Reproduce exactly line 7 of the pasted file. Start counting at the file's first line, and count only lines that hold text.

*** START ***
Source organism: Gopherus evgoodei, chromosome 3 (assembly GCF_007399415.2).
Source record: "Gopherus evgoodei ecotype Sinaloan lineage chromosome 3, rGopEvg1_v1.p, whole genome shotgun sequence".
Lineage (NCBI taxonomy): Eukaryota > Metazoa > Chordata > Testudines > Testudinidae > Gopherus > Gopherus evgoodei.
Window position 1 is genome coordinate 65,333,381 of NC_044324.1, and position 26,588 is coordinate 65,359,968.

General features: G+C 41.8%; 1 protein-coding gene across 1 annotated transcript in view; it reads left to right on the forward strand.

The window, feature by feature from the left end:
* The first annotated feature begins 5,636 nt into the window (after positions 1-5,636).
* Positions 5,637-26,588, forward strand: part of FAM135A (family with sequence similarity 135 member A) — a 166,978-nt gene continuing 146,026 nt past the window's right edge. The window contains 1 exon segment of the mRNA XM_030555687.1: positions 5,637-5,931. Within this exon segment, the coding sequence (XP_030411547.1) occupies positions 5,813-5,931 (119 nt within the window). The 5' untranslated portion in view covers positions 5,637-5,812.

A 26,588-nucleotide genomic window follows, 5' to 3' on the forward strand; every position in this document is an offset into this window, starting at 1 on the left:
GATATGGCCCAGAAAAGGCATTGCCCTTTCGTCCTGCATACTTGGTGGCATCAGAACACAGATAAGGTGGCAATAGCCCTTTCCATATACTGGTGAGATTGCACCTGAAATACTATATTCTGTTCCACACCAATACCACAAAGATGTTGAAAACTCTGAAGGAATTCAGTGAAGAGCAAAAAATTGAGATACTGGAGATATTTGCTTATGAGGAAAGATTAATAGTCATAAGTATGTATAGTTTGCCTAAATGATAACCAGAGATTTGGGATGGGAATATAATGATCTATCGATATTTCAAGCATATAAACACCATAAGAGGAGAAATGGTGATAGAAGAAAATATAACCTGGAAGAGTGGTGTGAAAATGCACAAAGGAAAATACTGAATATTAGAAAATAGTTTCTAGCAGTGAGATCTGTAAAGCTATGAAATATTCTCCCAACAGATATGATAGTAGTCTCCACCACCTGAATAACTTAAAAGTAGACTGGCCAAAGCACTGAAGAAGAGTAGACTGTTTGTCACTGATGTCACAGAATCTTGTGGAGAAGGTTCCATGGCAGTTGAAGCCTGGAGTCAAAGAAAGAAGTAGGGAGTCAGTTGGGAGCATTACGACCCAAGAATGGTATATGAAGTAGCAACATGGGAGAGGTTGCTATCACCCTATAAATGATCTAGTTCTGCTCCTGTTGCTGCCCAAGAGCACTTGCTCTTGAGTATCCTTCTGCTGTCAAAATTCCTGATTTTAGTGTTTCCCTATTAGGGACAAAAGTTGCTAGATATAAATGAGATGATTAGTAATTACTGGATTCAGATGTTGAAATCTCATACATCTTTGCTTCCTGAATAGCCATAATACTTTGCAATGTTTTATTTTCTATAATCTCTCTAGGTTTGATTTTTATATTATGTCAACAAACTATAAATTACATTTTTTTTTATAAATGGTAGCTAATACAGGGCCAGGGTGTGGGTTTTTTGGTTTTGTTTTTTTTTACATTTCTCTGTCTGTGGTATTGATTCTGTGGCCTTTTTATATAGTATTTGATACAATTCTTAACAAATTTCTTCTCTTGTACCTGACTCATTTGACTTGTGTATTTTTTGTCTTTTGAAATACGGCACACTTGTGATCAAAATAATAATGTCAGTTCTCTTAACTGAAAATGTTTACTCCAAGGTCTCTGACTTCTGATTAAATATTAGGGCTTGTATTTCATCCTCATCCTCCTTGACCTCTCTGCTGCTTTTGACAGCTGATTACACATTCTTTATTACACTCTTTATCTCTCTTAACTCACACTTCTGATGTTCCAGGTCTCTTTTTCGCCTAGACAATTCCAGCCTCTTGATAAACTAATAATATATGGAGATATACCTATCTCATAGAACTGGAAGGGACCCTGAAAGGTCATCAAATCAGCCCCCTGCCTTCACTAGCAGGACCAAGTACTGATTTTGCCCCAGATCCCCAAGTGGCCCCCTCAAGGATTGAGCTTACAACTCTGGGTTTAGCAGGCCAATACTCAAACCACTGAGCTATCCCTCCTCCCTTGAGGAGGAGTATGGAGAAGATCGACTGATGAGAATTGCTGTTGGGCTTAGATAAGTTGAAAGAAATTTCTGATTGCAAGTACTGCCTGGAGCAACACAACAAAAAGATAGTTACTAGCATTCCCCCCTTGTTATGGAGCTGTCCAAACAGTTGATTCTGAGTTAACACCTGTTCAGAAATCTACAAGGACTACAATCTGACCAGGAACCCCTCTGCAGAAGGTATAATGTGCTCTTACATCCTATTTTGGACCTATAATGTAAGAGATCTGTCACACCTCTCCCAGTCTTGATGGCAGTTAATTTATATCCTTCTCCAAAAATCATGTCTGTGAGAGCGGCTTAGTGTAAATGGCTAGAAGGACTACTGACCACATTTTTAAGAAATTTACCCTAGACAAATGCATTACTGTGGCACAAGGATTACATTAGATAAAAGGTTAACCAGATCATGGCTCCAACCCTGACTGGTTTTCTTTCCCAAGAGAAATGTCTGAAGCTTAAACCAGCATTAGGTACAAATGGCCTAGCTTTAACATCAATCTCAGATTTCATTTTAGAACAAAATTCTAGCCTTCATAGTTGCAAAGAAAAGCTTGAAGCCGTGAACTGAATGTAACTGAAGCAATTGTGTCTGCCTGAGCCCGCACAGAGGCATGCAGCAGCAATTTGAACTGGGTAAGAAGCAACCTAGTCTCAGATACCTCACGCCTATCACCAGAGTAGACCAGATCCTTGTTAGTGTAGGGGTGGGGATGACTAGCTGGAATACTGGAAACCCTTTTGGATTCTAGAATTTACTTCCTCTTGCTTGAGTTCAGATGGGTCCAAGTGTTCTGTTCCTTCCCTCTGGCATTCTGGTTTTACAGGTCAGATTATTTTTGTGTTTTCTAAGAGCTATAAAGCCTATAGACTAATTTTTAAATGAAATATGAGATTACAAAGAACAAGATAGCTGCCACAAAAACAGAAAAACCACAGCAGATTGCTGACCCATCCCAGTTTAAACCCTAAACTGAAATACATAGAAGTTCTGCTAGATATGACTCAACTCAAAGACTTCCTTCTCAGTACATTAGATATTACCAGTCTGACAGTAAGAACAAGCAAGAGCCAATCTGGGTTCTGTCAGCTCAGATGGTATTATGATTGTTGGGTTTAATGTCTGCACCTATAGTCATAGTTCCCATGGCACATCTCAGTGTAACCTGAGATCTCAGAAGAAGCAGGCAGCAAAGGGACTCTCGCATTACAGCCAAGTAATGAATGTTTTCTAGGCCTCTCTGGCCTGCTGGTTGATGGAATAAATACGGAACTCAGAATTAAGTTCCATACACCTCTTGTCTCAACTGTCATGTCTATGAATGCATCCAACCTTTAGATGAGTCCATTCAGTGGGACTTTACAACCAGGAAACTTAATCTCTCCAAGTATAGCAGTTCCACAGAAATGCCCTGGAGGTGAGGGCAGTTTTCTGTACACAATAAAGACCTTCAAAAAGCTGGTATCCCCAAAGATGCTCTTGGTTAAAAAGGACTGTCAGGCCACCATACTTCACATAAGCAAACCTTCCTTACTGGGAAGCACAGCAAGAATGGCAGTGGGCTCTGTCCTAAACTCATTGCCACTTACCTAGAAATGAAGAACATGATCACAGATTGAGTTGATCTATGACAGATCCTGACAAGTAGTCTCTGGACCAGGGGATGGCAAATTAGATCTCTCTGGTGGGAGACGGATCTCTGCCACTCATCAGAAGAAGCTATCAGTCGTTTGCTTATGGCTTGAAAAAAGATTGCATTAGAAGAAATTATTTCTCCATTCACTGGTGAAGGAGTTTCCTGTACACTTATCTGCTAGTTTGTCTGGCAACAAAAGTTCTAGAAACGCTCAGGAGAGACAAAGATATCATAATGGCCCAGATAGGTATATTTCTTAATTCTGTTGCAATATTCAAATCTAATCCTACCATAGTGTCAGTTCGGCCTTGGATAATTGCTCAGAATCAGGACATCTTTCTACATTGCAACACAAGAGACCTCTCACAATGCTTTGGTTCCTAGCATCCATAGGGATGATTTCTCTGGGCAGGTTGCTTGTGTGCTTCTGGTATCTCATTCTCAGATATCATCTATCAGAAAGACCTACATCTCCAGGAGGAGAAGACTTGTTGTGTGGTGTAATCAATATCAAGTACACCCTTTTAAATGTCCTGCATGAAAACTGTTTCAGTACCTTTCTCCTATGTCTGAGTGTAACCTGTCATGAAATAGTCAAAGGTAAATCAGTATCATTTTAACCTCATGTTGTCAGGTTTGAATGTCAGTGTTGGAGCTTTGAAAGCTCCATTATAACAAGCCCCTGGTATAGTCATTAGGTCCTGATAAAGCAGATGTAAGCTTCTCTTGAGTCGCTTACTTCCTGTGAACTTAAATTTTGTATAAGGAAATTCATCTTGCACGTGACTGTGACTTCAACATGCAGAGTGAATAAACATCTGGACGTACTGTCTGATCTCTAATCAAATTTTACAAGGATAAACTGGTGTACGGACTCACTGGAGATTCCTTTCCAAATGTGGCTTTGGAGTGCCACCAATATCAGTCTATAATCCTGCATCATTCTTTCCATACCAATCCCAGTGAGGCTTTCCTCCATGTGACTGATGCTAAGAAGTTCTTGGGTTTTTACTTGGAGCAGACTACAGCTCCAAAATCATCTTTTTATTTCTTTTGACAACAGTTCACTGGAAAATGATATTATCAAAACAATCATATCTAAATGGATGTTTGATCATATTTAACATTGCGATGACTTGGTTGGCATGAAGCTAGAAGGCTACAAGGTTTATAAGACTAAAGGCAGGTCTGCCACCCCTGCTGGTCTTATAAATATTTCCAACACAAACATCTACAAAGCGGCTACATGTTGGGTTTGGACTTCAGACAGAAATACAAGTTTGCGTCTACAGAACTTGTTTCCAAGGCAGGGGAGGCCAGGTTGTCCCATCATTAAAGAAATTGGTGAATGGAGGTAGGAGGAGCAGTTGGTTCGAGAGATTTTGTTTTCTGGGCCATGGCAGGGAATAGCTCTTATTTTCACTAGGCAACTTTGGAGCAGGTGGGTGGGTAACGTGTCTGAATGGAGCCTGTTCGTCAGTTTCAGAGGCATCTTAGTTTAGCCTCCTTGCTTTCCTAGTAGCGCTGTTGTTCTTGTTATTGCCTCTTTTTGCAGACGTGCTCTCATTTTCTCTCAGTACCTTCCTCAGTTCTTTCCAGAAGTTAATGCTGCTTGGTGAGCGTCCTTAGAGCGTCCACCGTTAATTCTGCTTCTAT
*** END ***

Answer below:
* The first annotated feature begins 5,636 nt into the window (after positions 1-5,636).